Monday, August 29, 2016

Privilege When Combining Business And Legal Advice

A decision today from the Connecticut Supreme Court

Clients call upon attorneys to provide advice on a range of matters, some that may be purely legal, some that may be purely nonlegal, and others where the line between legal and nonlegal advice is more nuanced. This case provides an opportunity to address the circumstances under which communications relating to both nonlegal and legal advice may be covered by the attorney-client privilege.

The plaintiff, Michael C. Harrington, appeals from the trial court’s judgment dismissing his appeal from the decision of the Freedom of Information Commission, which concluded that e-mails that the plaintiff sought from the defendant Connecticut Resources Recovery Authority fall within the exemption from disclosure under the Freedom of Information Act (act) for communications subject to the attorney-client privilege. See General Statutes § 1-210 (b) (10). We conclude that the commission failed to apply the proper standard for assessing the communications at issue, which include communications that the commission characterized as containing a mix of business and legal advice. Therefore, the case must be remanded to the commission for further proceedings.

 The court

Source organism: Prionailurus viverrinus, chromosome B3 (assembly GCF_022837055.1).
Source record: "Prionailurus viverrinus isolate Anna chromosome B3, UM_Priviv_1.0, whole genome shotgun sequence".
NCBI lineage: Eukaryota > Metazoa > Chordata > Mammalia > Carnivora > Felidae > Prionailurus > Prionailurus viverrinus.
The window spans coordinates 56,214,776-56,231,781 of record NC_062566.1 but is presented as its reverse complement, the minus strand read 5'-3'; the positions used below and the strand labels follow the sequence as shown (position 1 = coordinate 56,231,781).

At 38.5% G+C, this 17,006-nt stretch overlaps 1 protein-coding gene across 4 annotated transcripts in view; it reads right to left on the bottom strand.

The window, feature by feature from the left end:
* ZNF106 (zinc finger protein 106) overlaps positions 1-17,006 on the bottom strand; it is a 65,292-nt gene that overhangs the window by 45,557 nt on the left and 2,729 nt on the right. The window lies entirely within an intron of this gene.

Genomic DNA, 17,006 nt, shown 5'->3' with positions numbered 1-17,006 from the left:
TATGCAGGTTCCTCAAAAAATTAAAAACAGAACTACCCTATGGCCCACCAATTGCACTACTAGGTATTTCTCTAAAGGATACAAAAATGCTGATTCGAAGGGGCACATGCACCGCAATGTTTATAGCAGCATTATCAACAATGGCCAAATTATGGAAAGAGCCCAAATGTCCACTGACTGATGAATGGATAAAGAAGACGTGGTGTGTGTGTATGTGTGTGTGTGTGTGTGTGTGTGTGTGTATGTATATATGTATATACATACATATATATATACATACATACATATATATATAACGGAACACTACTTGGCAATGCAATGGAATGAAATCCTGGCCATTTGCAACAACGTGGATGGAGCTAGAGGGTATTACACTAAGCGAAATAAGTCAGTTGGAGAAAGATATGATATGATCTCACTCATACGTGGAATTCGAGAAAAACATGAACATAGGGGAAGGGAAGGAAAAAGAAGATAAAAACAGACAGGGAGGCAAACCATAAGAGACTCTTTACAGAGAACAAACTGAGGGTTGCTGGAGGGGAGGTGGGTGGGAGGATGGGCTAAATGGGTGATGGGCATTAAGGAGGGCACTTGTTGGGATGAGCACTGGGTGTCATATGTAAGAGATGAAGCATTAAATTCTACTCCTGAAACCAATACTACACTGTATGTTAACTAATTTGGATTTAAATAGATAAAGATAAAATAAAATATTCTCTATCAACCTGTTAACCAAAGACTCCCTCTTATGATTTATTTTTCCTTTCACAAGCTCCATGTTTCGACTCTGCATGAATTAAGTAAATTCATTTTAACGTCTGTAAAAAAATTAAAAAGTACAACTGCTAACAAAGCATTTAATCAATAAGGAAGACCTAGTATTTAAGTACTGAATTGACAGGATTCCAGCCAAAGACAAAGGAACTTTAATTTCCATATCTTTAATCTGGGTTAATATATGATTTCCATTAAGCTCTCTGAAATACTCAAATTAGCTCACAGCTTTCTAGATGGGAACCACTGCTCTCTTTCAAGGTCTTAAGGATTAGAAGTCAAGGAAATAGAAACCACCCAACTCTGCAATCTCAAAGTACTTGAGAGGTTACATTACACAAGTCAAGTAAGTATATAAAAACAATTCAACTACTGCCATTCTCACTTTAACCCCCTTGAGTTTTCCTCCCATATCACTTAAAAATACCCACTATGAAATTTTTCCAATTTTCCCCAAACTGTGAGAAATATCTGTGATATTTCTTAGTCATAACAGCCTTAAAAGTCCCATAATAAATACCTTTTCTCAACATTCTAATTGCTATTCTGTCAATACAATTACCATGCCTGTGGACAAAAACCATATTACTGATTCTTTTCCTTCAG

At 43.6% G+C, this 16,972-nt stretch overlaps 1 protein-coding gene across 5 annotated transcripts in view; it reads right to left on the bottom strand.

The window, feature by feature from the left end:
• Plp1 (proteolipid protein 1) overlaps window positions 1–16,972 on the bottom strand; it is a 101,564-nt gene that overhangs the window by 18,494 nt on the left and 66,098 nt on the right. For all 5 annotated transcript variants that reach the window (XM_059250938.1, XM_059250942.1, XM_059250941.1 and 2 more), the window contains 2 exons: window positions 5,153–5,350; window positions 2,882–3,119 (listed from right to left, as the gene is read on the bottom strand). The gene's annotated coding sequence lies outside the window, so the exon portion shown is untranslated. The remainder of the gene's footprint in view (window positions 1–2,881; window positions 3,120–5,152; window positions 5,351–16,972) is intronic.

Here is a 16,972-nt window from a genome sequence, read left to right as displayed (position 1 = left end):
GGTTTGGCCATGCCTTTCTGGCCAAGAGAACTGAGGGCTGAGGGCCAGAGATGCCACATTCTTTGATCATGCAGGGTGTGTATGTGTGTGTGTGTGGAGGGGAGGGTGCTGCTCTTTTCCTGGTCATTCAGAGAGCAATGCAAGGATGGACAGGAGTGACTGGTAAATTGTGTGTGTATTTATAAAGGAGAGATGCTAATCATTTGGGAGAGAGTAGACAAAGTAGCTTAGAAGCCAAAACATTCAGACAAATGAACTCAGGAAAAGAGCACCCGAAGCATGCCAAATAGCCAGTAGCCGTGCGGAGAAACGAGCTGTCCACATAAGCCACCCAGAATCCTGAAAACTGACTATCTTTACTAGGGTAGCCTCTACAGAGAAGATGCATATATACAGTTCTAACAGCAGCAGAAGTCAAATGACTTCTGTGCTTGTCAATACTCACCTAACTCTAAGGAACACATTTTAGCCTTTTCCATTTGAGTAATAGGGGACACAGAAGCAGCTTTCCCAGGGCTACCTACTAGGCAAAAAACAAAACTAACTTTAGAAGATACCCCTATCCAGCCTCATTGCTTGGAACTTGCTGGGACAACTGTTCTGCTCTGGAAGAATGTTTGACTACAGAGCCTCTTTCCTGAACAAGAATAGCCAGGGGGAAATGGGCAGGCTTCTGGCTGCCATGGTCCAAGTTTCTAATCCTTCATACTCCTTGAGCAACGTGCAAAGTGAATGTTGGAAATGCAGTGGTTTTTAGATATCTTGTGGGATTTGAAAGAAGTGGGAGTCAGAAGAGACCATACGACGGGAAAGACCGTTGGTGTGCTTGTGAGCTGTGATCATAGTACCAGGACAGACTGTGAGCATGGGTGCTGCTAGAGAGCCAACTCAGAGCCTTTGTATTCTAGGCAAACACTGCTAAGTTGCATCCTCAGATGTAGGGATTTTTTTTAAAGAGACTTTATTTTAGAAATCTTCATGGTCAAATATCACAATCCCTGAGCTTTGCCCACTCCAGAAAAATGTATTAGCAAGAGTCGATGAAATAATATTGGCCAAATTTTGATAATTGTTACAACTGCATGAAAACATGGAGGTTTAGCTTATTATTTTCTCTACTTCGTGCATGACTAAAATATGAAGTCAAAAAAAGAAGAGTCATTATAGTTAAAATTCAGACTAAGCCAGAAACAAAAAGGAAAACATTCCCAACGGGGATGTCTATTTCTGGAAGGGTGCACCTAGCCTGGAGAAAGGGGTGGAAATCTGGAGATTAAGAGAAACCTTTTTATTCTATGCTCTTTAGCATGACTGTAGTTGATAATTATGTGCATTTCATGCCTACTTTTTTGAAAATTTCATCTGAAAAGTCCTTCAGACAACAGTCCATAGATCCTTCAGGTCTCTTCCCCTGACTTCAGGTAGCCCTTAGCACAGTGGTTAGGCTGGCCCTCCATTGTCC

Although the plaintiff raises numerous arguments, our threshold, and ultimately dispositive, consideration is the proper approach for assessing the applicability of the attorney-client privilege when business or other nonlegal professional advice is provided. This is a legal rather than factual question. We therefore must consider whether the commission acted unreasonably, arbitrarily, illegally, or in abuse of its discretion in concluding that all of the communications that the defendant withheld are covered by the attorney-client privilege...

Just as this court has never specifically distinguished business advice offered by an attorney from legal advice, it has not addressed the application of the privilege to communications containing or seeking both legal and business advice, as was found to exist in the present case. The primary flaw in the commission’s approach to this question lies in its exclusive reliance on the ‘‘inextricably linked’’ standard...

When the legal aspects of the communication are incidental or subject to separation, the proponent of the privilege may be entitled to redact those portions of the communication.


 In the present case, the commission’s decision cited to cases from other jurisdictions that apply this standard, but it did not determine whether the primary purpose of the communications was seeking or providing legal advice. Nor did it consider whether incidentally privileged matters could be redacted to allow disclosure of nonprivileged matters. Indeed, Hunt stated that redaction would have been possible as to some documents, but she lacked sufficient time to do so. Our review of a sample of the communications reveals that proper application of these considerations undoubtedly would yield a different result as to a substantial number of the communications examined

The court remanded for further proceedings consistent with the opinion. (Mike Frisch)

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